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Court Fixes Sept 26 to Hear Case Against Alia’s Executive Order

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From Attah Ede, Makurdi

A Benue State High Court sitting in Makurdi, presided over by Justice Theresa Igoche, on Monday, fixed September 26, to hear the suit challenging the Executive Order in Benue State.

State Publicity Secretary of the Peoples Democratic Party (PDP) in Benue State, Bemgba Iortyom and Human Rights activist, Adebayo Ogorry, had dragged the Benue State Government, the Governor of Benue State and the Attorney General and Commissioner of Justice and Public Order, Benue State, to court, arguing that the law severely infringes on fundamental rights of citizens and represents a “reign of dictatorship” that must be stopped.

It would be recalled that, Governor Hyacinth Alia had on February 27th, 2024, signed the Executive Order banning public gatherings and holding of all forms of events, including wakes, ceremonies and religious occasions beyond the hour of 10 pm, as well as prohibiting several other activities.

When the matter came up on Monday, Terna Agerzua who held the brief of Mohammed Ndarani, SAN, as counsel to the Benue State Governor and Benue State Government drew the attention of the court to his motion for extension of time to file his memorandum of appearance and defense to the suit for Governor of Benue State and Benue State Government.

 Jones Okwe who appeared for the Attorney General and Commissioner of Justice and Public Order, Benue State, also moved his application for extension of time to regularize his processes.

The Presiding Judge, Justice Theresa Igoche granted both applications.

Joseph Ogizi, who held the brief of Abdul Mohammed, SAN, for plaintiffs, informed the court that though the matter was fixed for hearing, the defendants in the suit served on his processes yesterday and shortly before sitting.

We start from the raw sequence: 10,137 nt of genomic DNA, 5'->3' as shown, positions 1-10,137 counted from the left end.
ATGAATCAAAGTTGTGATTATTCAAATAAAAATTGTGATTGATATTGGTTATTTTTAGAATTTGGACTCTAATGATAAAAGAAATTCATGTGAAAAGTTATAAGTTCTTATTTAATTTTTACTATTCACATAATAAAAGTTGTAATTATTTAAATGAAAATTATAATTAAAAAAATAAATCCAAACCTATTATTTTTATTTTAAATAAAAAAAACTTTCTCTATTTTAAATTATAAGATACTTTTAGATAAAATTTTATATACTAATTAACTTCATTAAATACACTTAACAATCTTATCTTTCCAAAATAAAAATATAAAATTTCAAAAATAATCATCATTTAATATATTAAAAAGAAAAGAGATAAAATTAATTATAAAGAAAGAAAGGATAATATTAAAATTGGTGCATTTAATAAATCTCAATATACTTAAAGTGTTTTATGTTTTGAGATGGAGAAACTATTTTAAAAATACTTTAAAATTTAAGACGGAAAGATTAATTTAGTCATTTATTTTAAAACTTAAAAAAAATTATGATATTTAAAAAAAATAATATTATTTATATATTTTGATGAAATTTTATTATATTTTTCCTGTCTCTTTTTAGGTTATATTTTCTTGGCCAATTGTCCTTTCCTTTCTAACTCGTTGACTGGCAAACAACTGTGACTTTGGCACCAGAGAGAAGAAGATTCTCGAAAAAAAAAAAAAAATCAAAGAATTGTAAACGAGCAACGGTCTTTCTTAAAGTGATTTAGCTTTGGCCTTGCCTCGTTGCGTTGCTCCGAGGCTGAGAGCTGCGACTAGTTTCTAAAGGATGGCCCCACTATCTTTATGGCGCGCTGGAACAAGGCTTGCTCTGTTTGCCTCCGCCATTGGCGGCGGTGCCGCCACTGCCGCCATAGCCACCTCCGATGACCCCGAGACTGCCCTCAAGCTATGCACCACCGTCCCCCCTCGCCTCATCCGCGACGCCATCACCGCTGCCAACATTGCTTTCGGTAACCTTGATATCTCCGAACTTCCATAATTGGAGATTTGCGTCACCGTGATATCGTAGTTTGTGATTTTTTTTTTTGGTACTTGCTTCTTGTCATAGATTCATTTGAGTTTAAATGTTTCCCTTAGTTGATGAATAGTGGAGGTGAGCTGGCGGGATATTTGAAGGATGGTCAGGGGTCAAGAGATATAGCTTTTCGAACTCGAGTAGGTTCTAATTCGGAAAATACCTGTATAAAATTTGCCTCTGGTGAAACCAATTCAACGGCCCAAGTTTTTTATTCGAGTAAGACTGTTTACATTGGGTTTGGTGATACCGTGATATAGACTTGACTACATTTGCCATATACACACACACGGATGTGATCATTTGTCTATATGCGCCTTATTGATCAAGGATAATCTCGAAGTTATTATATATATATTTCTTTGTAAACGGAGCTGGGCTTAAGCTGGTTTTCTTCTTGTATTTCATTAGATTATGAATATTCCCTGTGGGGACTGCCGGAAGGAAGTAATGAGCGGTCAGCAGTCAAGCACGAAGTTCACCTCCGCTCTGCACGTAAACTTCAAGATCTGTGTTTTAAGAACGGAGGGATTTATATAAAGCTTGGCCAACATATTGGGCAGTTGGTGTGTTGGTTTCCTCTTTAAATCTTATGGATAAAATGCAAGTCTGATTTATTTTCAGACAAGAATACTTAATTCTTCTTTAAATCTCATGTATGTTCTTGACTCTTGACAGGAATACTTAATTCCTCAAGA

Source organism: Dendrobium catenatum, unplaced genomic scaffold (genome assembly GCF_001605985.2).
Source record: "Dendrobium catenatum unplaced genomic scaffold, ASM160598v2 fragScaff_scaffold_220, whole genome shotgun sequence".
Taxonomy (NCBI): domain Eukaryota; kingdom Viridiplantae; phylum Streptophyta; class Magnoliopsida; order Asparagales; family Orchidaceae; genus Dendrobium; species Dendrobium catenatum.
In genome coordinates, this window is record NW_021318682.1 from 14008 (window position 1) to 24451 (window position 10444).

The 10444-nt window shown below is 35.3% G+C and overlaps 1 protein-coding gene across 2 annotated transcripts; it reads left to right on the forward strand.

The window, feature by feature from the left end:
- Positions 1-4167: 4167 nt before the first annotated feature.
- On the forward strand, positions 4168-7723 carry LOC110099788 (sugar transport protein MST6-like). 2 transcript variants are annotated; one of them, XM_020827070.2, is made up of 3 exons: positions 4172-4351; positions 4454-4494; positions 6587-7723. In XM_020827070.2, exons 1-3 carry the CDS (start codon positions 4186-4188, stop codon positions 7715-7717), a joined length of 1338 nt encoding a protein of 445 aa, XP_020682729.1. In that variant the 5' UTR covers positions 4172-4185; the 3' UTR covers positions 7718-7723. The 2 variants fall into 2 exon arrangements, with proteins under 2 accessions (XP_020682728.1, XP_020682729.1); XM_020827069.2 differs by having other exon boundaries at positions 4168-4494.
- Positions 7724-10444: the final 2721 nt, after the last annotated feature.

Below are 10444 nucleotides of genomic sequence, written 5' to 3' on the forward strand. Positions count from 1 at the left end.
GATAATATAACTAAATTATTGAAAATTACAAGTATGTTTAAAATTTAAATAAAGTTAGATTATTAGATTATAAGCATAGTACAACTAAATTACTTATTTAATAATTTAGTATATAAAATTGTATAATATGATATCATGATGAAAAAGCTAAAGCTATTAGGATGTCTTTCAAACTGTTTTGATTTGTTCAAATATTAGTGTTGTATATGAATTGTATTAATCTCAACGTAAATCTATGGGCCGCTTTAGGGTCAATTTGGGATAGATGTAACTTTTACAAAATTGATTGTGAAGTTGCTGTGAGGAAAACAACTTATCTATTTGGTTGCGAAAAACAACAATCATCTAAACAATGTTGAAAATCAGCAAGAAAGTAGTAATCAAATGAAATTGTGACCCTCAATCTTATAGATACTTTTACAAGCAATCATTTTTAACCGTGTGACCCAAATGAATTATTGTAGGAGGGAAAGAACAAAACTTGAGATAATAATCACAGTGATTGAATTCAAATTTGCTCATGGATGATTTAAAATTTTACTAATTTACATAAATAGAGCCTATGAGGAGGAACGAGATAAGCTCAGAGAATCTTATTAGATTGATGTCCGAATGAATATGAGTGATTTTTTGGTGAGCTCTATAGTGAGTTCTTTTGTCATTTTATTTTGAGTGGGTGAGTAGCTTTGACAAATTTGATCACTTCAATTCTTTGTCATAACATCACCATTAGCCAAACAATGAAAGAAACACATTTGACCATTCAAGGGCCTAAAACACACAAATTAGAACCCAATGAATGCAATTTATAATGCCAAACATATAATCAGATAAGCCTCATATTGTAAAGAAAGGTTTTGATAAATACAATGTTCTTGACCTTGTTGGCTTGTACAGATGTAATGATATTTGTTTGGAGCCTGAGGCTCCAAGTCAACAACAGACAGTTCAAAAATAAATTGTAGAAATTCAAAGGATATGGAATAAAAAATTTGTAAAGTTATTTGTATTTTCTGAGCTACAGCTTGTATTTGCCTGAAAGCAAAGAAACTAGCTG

He asked the court for a short adjournment to enable him to file his response to the processes served on him.

After listening to the submission of Ogizi, Justice Theresa Igoche adjourned the matter to September 26th, 2024, for definite hearing.

In the suit, the plaintiffs are seeking, a declaration that the requirement of “First seeking and obtaining a permit from the Department of Public Order at the Ministry of Justice and Public Order, Benue State, for the holding of rallies, wakes and other forms of public gatherings is illegal and unconstitutional as it violates sections 40, 41, 45(1) of the 1999 Constitution and Article 11 of the African Charter on Human and People’s Rights (Ratification and Enforcement) Act, Cap. 10, Laws of the Federation of Nigeria, 1990.

They were also seeking a declaration of the court that the provisions of the Public Order Act, Cap. 382, Laws of the Federation of Nigeria, 2004, upon which the Executive Order made by Governor Hyacinth Alia and signed on 27th February, 2024 was purportedly premised, is in itself illegal and unconstitutional as it contravene sections 40, 41, 45(1) of the 1999 Constitution (as Amended) and Article 7 of the African Charter on Human and People’s Rights (Ratification and Enforcement) Act, Cap. 10, Laws of the Federation of Nigeria, 1990.

 The court declared the Defendants incompetent under the Public Order Act, Cap. 382, Laws of the Federation of Nigeria, 2004, or under any law made by the National Assembly or the Benue State House of Assembly whatsoever to issue any permit for the holding of rallies, wakes or any such public gatherings after the hour of 10PM, amongst other reliefs.

NEWS

Constitutional Amendment Crucial for Efficient Implementation of LG Autonomy – Lawyer

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An Umuahia-based Legal Practitioner, Mr Chuwkuemeka Nwachukwu, has said that the 1999 Constitution must be amended to allow for effective implementation of the Supreme Court judgment on Local Government (LG) autonomy.

Nwachukwu said this in an interview in Umuahia on Friday.

He said that the 1999 Constitution as amended “has a lot of loopholes”, which must be critically addressed before the LG Autonomy Act and judgment of the nation’s apex court could be effectively enforced.